The city of Enterprise is getting ready to reopen after state-mandated closures over the COVID-19 pandemic, as the city council held its last virtual meeting Monday, May 11 and made plans to support businesses to reopen under Gov. Kate Brown’s most recent executive order.
City Hall’s doors will again be open to the public beginning Monday, May 18, although a budget committee meeting schedule for tonight will still be virtual.
“However, we will closely monitor the visitors in order to maintain social distancing and keep our staff safe,” said Lacey McQuead, city administrator.
She said one person will be allowed in the foyer at a time with others asked to wait outside for their turn. One-on-one meetings must be prescheduled. Customers are urged to either use the drop box outside City Hall or to pay online.
The council also approved letting food service-related businesses to place tables and chairs on sidewalks in front of their restaurants. No special permits are needed, McQuead said.
“We want to get businesses back up and running,” she said.
Under Brown’s order, restaurants may allow inside seating as long as social distancing is maintained. The sidewalk tables would allow for more customers at acceptable distances.
The city will require the restaurants to have their own garbage cans available to patrons who choose to eat outside.
In another matter, Council President Jenni Word was voted mayor pro-tem effective June 1 through the end of the year as Mayor Stacey Karvoski stepped down. Karvoski is moving outside Enterprise city limits, meaning she no longer qualifies to serve as a public official with the city.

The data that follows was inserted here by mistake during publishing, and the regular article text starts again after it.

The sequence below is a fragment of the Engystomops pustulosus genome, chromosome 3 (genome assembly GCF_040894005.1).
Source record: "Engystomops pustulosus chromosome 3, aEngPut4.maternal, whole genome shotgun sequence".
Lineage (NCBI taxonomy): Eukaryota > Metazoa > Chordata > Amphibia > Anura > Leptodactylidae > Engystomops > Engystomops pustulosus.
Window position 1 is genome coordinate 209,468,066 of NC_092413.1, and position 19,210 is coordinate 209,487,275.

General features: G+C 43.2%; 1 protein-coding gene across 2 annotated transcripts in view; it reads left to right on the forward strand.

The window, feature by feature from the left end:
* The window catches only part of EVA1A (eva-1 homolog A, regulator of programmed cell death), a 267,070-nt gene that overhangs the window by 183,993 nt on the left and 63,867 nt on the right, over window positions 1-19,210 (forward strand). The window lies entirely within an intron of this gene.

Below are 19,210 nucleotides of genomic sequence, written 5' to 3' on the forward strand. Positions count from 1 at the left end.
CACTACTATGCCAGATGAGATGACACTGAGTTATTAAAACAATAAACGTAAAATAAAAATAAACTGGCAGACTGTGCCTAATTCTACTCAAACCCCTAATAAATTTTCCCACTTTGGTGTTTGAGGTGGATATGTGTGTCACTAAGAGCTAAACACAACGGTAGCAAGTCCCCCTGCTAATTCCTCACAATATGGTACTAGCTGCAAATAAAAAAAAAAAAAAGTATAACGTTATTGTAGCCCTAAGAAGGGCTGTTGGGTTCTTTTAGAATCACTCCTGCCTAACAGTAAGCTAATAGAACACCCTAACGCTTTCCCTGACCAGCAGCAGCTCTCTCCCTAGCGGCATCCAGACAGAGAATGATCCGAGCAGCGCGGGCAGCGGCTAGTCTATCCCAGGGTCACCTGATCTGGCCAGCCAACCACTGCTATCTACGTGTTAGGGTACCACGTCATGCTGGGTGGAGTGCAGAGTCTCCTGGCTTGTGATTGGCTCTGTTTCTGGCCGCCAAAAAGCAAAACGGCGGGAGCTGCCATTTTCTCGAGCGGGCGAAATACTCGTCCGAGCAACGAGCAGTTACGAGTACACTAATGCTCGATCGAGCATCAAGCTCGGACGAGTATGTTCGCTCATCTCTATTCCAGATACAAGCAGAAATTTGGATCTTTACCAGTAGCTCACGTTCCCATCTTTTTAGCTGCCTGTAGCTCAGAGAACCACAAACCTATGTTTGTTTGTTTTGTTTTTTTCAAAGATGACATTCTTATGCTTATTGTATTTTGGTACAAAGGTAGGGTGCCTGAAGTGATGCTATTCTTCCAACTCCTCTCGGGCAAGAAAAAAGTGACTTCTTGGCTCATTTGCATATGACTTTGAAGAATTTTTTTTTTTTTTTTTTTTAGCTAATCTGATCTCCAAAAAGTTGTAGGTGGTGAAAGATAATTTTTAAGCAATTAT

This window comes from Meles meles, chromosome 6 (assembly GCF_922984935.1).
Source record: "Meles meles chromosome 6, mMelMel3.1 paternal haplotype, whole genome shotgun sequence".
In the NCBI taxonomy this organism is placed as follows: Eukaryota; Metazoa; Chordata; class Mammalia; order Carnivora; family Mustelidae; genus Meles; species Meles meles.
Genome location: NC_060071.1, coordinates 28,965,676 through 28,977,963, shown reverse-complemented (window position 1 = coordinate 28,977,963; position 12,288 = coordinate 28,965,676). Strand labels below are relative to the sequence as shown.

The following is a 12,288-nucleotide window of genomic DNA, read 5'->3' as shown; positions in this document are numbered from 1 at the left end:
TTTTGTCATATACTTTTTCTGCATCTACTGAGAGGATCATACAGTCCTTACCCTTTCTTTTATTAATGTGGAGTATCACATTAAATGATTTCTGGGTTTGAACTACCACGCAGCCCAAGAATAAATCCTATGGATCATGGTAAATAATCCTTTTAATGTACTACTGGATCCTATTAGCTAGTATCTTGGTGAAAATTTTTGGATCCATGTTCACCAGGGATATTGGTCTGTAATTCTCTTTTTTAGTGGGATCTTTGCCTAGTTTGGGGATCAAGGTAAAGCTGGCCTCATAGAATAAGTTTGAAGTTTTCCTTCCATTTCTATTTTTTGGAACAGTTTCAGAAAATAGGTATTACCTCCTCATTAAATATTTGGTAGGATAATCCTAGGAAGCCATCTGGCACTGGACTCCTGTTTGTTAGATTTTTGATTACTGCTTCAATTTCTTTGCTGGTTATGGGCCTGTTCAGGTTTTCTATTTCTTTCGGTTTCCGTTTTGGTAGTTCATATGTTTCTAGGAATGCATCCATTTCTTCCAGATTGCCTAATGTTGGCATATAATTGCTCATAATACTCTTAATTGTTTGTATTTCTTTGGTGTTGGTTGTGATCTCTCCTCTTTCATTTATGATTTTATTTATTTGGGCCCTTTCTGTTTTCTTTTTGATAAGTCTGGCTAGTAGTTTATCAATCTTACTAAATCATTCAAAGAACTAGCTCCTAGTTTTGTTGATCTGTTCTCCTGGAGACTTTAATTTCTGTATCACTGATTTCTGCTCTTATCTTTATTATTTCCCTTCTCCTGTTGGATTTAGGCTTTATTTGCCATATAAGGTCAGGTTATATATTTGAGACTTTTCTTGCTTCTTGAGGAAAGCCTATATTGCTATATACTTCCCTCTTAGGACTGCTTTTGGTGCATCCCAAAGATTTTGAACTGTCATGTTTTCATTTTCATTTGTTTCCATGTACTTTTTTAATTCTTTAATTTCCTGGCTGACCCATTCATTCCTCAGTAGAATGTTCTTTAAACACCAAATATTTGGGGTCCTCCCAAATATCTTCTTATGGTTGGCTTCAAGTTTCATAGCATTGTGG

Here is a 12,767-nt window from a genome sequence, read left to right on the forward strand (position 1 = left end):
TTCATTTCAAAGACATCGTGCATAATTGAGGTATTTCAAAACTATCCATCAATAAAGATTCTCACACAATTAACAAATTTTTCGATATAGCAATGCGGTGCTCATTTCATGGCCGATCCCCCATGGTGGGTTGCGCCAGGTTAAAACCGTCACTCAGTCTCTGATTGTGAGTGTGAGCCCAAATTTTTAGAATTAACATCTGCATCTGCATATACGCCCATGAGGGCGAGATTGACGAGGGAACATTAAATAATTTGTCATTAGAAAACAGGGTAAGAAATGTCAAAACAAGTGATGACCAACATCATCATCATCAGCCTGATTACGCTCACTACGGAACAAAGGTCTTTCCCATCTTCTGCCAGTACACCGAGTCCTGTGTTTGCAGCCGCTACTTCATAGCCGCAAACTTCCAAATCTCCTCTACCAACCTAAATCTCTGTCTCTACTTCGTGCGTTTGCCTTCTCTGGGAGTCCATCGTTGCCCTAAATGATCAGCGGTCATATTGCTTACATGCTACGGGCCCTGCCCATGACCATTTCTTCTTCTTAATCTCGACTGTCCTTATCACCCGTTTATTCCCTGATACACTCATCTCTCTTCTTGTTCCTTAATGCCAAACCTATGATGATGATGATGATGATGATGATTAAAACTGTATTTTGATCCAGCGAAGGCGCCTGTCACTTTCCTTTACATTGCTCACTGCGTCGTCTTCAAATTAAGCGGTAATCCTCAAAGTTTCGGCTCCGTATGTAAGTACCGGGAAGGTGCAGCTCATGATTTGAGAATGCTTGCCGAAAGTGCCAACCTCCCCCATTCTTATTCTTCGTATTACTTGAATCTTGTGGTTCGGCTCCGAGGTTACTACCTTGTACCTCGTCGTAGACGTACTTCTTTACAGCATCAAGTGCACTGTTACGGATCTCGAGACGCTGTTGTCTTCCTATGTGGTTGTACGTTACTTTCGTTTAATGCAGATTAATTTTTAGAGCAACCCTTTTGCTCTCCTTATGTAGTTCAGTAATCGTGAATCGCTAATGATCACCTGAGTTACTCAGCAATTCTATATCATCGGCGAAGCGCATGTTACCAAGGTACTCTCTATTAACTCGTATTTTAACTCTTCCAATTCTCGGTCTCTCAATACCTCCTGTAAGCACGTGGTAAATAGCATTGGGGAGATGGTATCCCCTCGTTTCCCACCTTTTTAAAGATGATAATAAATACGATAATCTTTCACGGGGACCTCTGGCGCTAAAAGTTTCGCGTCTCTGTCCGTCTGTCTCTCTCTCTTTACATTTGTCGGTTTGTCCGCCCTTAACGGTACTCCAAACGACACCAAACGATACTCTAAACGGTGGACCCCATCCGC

McQuead said that in July, she will begin advertising for anyone interested in running for mayor in November. A candidate must file by Aug. 25. A new mayor will be sworn in Jan. 10, at which time Word will revert to her position on the council.
The council honored Karvoski for her 11 years of service both as a councilwoman from 2009 and as mayor since 2017. McQuead read a letter noting the many committees Karvoski has served on, expressed the council’s appreciation and presented her with a plaque.
“You are being honored with much appreciation and gratitude,” McQuead told the outgoing mayor. “We will miss you.”
Council members agreed.
“It’s nice to have someone on council who’s not there for their own personal agenda but to serve the public,” Councilman Larry Christman said.
Also, Dr. Kenneth Rose, of Wallowa Memorial Hospital, proposed creating a community garden on hospital property with water supplied by the city. Numerous questions were raised, including that of the cost to the city, which will be explored jointly by the city’s Parks Committee and Rose. McQuead said she would organize a meeting within the next week.